Combining select()'s POSIX high portability with platform’s best IPC at the same time
Sure, it’s not as clean as a portable WaitForMultipleObjects(), but the fact is that there is no such portable API.
It’s kind of an interesting approach, but it seems potentially fragile – are there circumstances where you’d get nothing on the message port, even though the peer thread managed to send its byte on the pipe? If you try to finesse that with a timeout on read_port, how long would you wait before you’re past the reasonable possible elapsed time between the two?
I don’t know if these are real problems, guess it depends on the application, but it just seems like a cumbersome lash-up, just to avoid a non-portable solution to a problem that’s inherently non-portable anyway. But it does look more or less workable.
write_port() being a synchronous call, if you write the “wake!” byte to the pipe after it there is noway that the networking thread could wake up but fail (or block) on read_port().
What could be a problem, though, is if you write to that port faster than your networking thread can wake up, read it and handle it. But, then, you’ve a bigger issue, as it’s not more a asynchronous networking controller situation, but a networking producer / consummer parallelism design you need.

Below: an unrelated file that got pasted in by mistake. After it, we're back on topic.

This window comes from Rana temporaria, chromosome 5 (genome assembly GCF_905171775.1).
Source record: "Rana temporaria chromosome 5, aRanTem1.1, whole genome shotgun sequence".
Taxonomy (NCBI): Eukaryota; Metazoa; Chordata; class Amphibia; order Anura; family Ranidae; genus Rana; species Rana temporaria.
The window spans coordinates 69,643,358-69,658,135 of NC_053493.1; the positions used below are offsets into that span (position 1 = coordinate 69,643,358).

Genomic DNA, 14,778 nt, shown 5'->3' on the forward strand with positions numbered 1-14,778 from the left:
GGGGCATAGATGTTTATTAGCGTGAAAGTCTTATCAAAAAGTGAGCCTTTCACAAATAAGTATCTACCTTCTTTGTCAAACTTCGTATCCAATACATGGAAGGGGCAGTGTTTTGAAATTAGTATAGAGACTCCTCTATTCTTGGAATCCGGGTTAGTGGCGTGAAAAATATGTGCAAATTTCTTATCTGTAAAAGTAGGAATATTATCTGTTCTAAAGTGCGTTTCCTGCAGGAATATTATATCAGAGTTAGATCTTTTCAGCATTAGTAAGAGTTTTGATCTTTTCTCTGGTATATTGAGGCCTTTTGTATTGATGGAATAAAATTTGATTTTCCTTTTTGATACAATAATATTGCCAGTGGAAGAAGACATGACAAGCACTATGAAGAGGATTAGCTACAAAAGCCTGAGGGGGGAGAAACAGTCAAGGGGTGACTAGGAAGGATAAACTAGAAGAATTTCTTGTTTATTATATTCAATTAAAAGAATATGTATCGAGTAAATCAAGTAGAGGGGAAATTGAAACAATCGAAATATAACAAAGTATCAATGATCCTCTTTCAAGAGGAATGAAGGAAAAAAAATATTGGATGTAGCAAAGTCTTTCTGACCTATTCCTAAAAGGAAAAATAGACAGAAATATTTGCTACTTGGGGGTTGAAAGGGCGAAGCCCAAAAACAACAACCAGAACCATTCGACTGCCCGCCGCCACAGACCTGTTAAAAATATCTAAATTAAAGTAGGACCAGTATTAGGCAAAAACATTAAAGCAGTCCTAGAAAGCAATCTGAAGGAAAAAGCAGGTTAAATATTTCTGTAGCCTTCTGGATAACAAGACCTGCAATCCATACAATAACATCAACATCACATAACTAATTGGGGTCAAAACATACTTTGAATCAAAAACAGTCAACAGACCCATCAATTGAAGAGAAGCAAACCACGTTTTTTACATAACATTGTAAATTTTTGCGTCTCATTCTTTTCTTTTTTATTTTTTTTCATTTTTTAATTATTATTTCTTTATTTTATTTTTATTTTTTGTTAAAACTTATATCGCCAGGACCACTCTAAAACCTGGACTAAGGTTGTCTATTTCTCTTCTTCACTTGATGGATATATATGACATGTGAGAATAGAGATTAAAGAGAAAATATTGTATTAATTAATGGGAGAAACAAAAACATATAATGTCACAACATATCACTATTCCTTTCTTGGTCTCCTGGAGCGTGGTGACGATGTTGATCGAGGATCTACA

It’s not only to avoid a non-portable code in an otherwise POSIX portable one, but to avoid to rely on some experimental, possibly unstable and most probably still evolutionary API, beside non-portable, at the core of your networking code.
If you’re targetting specifically Haiku, don’t care about portability (B_DONT_DO_THAT! ) and keeping with a possible moving target, then just go for the wait_for_objects() instead of select().
If it’s not, well, you get some alternatives relying on far less clean API - no doubt - but highly portable and solid since way longer.